I had the pleasure of reading Timothy Leary’s book, The Psychedelic Experience: A Manual Based on the Tibetan Book of the Dead. This book was written by prominent psychedelic advocate and researcher Timothy Leary as an instruction manual for psychedelic tripping. It was obviously written at a time where officially sanctioned research on psychedelic compounds was more common and when LSD was at a height of popularity with the counterculture of the 1960s. Yet the manual is largely focused on altering one’s consciousness based on the readings of the Tibetan Book of the Dead.
Leary outlines four main goals, based on classic Hinduism, when one engages with psychedelic substances:
- Insight into oneself or others, personal growth, accelerated learning, professional growth and/or intellectual understanding
- Rehabilitation, helping others, duty
- Fun, aesthetic pleasure, interpersonal closeness and/or pure experience
- Liberation of ego and time-space limits, transcendence
In this manual Leary focuses on the fourth goal, but he says that the advice will be applicable for the others as well. Throughout the manual he continually refers to the loss of ego as the end goal because this is the place and time where all worldly concerns, personalities and roles will be gone. He describes these roles and concerns as ‘games’. “Games are behavioral sequences defined by roles, rules, rituals, goals, strategies, values, language, characteristic space-time locations and characteristic patterns of movement”. For example, a married couple may be concerned about their marriage game when tripping or a group of friends may be concerned with their customs and courtesies that usually occur in the ordinary world. It is Leary’s goal through this manual to transcend these ordinary games and achieve a complete loss of ego.
He first makes the distinction known that the psychedelic compounds themselves do not “produce the transcendent experience”. He claims that the substances are more like a chemical key that unlock the ability to free oneself from the typical methodology of thinking. The experience is mainly dependent on the set and setting Leary goes on to explain. Set refers to the state of mind one is in before the psychedelic experience and this could be short term or long term. The setting is also crucial as a trusted environment is much easier to achieve transcendence in. Leary recommends at least three days for the entire ordeal, one before the trip and one after in order to completely process the entire experience. He also has many other practical suggestions for a broad array of topics like group settings, psychedelic guide instructions and dosages.
I was very interested to read this material and see how Leary wanted to use psychedelic compounds to achieve altered perceptions in consciousness. It turns out this guide is incredibly scientific in nature and I’m sure has a plethora of personal experience to back up his work. It sounds like this state of being is achievable by a select few skilled meditators, but the psychedelic compounds create an easier way to attain complete mindfulness to the point of ego loss.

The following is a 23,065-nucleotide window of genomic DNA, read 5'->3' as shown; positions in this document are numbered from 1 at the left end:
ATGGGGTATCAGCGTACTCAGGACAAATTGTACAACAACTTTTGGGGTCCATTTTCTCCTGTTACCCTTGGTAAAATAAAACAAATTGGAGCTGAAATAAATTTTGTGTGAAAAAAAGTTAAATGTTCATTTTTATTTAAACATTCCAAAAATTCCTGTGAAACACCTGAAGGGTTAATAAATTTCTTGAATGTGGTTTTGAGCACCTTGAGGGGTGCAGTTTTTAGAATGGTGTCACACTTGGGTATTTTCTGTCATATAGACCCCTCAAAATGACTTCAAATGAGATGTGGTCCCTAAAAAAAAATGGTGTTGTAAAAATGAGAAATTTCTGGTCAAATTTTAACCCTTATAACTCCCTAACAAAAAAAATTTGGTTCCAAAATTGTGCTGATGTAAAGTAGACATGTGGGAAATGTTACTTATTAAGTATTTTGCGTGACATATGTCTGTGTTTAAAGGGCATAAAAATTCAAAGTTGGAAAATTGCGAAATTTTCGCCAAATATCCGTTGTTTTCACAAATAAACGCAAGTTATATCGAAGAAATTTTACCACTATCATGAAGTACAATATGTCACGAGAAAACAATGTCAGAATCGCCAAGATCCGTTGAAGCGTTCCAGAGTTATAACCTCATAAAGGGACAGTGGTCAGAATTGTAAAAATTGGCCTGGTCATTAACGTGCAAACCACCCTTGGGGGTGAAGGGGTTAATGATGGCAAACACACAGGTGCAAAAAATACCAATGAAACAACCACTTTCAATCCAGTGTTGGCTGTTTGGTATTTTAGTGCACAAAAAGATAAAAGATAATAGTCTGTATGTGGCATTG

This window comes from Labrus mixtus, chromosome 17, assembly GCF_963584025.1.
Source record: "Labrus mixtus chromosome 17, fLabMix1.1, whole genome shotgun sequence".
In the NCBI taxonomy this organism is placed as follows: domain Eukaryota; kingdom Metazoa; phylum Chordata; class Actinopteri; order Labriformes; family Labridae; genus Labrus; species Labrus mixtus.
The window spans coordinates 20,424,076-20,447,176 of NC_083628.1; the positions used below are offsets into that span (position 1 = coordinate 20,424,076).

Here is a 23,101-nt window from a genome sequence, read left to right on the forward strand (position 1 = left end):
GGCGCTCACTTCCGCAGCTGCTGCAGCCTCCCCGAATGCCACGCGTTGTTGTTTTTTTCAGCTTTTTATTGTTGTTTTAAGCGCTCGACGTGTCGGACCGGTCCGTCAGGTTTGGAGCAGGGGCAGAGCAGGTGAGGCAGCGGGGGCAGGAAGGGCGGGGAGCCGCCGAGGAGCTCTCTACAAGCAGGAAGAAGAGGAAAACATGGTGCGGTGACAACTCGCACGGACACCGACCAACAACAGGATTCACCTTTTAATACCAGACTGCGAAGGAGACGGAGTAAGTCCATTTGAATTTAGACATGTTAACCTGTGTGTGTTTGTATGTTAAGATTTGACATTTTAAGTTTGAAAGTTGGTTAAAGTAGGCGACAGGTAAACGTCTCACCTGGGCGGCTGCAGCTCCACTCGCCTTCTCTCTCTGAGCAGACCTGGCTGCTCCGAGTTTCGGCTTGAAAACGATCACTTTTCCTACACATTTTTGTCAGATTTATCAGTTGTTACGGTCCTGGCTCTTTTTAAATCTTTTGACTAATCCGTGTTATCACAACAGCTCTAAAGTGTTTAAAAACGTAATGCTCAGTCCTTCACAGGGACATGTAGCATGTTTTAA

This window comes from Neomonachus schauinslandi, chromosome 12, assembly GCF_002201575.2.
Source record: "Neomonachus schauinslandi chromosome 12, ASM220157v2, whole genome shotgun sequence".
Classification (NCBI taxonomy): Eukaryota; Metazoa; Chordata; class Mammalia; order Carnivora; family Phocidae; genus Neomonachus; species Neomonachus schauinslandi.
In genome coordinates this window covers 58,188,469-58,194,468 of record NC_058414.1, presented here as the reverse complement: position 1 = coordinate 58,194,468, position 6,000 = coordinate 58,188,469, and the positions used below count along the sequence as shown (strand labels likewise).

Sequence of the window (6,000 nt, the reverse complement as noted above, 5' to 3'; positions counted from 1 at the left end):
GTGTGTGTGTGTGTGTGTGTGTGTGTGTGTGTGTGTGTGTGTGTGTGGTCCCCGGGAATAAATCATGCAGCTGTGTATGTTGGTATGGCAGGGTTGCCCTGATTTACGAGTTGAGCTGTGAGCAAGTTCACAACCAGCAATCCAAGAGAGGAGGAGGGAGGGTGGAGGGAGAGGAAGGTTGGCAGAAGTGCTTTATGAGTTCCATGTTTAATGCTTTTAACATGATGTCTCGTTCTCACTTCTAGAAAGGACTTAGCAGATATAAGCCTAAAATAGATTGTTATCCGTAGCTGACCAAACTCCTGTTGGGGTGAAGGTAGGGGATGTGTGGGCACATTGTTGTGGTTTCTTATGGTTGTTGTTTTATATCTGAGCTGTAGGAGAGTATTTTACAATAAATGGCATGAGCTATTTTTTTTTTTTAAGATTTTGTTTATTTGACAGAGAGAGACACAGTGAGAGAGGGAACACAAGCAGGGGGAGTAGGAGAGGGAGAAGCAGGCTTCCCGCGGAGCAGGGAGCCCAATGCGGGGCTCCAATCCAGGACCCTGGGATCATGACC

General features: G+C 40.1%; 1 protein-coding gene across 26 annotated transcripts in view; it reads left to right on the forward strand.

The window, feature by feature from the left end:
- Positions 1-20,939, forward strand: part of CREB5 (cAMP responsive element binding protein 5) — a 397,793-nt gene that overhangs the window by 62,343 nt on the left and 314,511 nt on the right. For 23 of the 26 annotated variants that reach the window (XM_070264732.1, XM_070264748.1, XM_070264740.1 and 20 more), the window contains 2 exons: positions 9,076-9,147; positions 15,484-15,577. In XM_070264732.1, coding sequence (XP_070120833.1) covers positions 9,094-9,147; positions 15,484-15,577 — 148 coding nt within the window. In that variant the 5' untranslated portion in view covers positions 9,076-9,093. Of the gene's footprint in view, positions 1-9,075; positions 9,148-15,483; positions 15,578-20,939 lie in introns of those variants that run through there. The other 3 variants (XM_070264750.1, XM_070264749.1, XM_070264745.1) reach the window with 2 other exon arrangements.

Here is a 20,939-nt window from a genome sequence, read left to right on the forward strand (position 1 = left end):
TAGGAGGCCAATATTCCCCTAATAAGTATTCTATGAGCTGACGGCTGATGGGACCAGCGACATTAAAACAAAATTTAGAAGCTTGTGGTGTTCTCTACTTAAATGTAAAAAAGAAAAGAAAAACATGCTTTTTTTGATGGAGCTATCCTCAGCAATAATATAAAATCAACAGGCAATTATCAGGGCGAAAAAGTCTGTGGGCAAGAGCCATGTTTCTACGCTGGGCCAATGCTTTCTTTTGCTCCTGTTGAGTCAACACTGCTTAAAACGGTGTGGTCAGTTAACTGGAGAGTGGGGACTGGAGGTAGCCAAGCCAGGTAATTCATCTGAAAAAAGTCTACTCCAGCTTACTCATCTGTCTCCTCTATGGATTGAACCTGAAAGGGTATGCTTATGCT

This week I watched a lecture by consciousness and sleep researcher Dr. Giulio Tononi. Tononi has made it his life work to understand the complex phenomenon of consciousness. In class we have explored certain aspects of consciousness or changes in consciousness (NDE etc.), but not much thought has been given to what consciousness is, how it is created and how it works. Dr. Tononi has pondered these questions and developed an all encompassing theory to explain consciousness. First he outlines how current thought has failed to produce results in the field of consciousness. Freud developed the thought that even when we completely understand the localization of the brain’s functions, this will still not explain consciousness or its origin. It may be interesting to see which parts of the brain control which functions, but we have yet to determine how those neurons in our brain produce the highly developed and intertwined experience of consciousness. Tononi also demonstrates that if we were to judge an individual’s consciousness strictly by their brain activity then we would be wrong. He showed a graph of EEG readings for an individual in a wakeful state transitioning into sleep, which did not show a drop off when the individual went into a non-dreaming sleep state. Tononi asserts that consciousness can be best thought of as all of the time spent outside of sleep, especially if one is not dreaming. Therefore, the EEG readings cannot explain how we do not experience consciousness because our brains our still active during this subdued state of consciousness where we experience nothing, not even dreams.